Washington, D.C., December 29, 2009 – VOA’s Persian News Network (PNN) will air video during its Morning Edition
program that contradicts statements about clashes with demonstrators made by Iran’s Deputy Police Chief Ahmad-Reza Radan. Wednesday’s program will air video clearly showing a well-marked police vehicle running into demonstrators, killing two people. This contradicts a statement by Radan that two people died in an accident involving an unidentified vehicle. PNN’s Morning Edition
airs at 0600 Tehran time/0230 UTC with replays at 0700, 0800 and 1000 Tehran/0330, 0430 and 0630 UTC.
"VOA Persian News Network is delivering accurate and objective news and information to an audience in Iran that needs to know what’s going on with the violent and deadly clashes between demonstrators and police," said VOA Executive Editor Steve Redisch. "Our Persian-language programs are following the backlash of government security forces and the crackdown on opposition figures very closely."
Earlier in the week, PNN received a phone call from relatives of Ali Mousavi Habibi Khameneh, nephew of opposition leader and former Iranian presidential candidate Mir Hossein Mousavi, confirming that he had been killed in an apparent political assassination. They contacted PNN a second time to report that Ali Mousavi’s body was missing when they went to retrieve it for burial.
PNN television, radio, and Internet programming continues to focus almost exclusively on the demonstrations that continue throughout Iran since they began on the holy day of Ashura. PNN has posted a special comments page on its Internet site (www.VOAPNN.com) and is asking the question, “Where is Iran heading?” VOA has received scores of emails that are being read on air.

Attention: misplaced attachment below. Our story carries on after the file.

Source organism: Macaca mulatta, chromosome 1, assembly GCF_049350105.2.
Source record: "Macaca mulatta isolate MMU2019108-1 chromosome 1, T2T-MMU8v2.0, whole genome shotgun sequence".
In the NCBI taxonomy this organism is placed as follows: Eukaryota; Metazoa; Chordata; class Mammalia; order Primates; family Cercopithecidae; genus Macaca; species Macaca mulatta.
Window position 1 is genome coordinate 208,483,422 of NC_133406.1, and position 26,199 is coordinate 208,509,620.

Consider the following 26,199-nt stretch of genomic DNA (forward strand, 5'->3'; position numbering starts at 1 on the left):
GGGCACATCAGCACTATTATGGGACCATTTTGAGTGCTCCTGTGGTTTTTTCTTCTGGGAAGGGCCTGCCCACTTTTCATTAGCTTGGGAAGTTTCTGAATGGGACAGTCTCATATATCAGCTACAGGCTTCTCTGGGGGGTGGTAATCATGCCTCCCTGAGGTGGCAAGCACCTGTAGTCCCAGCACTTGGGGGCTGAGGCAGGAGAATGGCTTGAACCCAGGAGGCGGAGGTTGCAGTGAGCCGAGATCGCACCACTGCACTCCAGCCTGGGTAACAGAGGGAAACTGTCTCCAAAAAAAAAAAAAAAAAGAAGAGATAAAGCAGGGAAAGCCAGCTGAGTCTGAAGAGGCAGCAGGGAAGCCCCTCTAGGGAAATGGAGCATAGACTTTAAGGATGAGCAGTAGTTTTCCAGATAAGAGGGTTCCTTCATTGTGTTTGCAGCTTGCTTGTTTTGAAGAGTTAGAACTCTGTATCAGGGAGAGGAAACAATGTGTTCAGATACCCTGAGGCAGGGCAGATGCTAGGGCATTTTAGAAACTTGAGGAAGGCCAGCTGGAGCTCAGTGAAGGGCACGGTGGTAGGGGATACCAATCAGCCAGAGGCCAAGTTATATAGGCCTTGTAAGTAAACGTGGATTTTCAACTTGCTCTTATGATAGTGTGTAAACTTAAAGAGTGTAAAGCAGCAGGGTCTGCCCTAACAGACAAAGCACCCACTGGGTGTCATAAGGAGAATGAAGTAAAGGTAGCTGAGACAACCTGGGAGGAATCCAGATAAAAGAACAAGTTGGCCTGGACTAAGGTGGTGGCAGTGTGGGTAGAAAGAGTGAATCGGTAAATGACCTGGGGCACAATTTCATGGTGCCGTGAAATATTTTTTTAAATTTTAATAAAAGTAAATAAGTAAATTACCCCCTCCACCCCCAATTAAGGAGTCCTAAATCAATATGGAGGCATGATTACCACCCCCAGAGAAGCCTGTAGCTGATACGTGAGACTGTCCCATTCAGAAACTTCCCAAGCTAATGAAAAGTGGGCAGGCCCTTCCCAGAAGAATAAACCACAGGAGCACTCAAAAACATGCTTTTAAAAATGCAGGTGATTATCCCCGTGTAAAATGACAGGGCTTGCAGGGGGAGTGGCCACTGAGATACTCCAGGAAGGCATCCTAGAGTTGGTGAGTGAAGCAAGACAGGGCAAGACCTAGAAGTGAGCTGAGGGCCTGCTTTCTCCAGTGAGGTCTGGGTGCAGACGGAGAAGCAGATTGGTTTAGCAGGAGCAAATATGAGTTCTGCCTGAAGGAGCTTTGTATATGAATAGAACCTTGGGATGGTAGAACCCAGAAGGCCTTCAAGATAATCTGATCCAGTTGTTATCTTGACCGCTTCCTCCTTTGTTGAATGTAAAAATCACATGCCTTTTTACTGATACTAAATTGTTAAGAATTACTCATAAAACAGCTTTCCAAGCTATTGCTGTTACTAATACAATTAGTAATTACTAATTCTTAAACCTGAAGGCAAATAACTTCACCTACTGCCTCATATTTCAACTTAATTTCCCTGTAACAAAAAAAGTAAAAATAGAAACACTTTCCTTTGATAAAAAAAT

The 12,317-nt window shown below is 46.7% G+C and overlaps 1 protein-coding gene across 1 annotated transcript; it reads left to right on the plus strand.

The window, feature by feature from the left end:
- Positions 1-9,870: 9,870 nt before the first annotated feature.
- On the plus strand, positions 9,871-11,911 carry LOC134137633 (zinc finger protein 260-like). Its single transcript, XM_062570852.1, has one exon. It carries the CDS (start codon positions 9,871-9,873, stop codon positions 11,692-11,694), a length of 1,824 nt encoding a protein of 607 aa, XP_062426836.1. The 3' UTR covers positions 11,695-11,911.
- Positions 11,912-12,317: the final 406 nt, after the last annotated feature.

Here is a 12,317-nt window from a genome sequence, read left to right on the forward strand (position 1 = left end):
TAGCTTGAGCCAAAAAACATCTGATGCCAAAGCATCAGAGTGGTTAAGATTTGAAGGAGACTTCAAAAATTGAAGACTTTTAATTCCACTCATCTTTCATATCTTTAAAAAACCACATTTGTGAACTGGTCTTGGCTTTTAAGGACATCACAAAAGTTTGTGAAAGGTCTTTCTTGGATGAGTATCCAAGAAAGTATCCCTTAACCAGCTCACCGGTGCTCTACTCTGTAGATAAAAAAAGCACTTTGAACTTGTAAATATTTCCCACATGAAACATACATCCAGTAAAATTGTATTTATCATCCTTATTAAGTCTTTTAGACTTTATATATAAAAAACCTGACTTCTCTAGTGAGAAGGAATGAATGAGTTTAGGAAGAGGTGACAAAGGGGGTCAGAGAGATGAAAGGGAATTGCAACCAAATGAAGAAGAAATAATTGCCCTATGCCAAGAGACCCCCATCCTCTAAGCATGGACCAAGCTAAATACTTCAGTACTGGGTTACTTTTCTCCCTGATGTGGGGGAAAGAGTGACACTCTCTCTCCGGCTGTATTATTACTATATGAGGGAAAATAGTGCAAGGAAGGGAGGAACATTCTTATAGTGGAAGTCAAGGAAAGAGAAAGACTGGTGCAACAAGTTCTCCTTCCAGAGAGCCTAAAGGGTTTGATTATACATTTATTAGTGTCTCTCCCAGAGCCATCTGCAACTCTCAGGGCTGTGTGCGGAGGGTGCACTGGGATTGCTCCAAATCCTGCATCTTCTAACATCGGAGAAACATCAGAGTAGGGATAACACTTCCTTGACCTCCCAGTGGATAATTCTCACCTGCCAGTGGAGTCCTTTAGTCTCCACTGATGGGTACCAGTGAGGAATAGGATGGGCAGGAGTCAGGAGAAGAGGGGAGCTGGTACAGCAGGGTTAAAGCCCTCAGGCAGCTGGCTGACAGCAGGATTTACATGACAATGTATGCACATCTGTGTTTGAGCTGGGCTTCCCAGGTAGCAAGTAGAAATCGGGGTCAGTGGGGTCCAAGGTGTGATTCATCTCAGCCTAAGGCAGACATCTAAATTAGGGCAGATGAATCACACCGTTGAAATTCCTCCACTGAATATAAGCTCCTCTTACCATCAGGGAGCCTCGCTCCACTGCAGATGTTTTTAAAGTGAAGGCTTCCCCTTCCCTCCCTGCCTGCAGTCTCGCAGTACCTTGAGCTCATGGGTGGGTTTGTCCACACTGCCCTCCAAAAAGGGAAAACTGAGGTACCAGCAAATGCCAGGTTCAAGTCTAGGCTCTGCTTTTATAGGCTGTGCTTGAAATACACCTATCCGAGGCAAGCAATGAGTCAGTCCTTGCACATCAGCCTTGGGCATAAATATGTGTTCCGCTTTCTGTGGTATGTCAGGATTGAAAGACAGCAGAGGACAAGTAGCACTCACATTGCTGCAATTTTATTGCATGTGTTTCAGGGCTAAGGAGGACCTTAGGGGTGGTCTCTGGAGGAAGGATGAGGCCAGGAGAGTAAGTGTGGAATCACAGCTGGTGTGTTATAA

One email said, "The way government confronts people proves that Iranian government has no respect for the national politics and has no wish to peacefully end the crisis." Another reply said, "Considering that the [Iranian] government is not willing to pull back it seems the country is moving towards civil war."
PNN is also broadcasting images from hundreds of videos received from inside Iran along with telephone interviews with activists and eyewitnesses to the demonstrations in Tehran and other parts of the country.
VOA has the largest combined radio and television audience in Iran of all international broadcasters, with one in four adult Iranians tuning into a VOA program at least once a week. VOA broadcasts seven hours of television daily, repeated in a 24-hour format, and five hours of radio. Broadcasts are available round-the-clock on the Internet.
The Voice of America, which first went on the air in 1942, is a multimedia international broadcasting service funded by the U.S. Government through the Broadcasting Board of Governors. VOA broadcasts approximately 1,500 hours of news, information, educational, and cultural programming every week to an estimated worldwide audience of more than 125 million people. Programs are produced in 45 languages and are intended exclusively for audiences outside of the United States. VOA is the leading U.S. international broadcaster.
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